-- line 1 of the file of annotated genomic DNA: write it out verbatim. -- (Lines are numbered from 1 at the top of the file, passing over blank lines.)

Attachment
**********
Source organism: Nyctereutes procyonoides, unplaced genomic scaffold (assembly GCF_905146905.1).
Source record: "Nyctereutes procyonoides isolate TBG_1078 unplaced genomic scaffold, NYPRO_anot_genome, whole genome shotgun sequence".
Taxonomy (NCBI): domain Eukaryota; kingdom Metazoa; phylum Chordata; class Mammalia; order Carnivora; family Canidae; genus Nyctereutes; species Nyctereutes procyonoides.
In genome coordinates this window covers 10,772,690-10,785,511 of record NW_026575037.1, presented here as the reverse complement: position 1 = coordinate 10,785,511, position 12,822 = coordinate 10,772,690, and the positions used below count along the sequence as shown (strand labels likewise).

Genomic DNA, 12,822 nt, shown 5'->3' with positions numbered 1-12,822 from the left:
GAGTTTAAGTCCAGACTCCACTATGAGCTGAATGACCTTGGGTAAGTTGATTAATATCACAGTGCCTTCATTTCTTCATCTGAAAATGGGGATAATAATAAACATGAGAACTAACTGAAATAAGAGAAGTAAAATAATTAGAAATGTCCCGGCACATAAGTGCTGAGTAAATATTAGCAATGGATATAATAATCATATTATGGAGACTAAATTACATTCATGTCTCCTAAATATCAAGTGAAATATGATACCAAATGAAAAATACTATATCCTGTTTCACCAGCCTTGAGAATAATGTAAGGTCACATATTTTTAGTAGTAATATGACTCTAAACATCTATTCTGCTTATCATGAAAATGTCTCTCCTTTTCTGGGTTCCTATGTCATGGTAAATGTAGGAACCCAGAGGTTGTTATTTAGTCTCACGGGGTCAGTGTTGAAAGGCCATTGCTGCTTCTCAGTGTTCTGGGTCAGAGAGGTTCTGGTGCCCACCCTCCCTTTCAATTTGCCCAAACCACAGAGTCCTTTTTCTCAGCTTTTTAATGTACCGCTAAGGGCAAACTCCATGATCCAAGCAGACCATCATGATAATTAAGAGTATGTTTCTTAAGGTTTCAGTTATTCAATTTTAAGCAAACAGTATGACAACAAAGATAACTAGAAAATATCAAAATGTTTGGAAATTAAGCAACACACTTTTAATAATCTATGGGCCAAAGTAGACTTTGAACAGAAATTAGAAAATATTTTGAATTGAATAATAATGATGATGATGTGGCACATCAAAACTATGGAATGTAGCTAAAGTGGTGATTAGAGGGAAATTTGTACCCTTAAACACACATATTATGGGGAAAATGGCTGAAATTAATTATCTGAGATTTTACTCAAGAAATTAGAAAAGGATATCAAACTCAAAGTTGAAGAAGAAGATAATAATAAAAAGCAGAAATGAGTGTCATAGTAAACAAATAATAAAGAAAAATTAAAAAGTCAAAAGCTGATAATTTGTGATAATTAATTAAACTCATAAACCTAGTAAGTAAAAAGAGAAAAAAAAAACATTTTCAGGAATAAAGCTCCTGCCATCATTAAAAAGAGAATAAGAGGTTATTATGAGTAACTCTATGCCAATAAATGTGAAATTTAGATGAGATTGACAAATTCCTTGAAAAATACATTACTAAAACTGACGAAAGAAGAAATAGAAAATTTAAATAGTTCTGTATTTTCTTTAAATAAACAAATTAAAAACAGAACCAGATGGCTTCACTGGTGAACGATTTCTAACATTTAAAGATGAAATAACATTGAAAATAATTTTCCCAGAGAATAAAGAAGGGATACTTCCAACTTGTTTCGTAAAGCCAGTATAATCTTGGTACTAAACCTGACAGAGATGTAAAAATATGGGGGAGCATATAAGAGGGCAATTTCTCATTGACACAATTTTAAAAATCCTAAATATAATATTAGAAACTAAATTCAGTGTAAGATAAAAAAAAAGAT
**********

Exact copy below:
Source organism: Nyctereutes procyonoides, unplaced genomic scaffold (assembly GCF_905146905.1).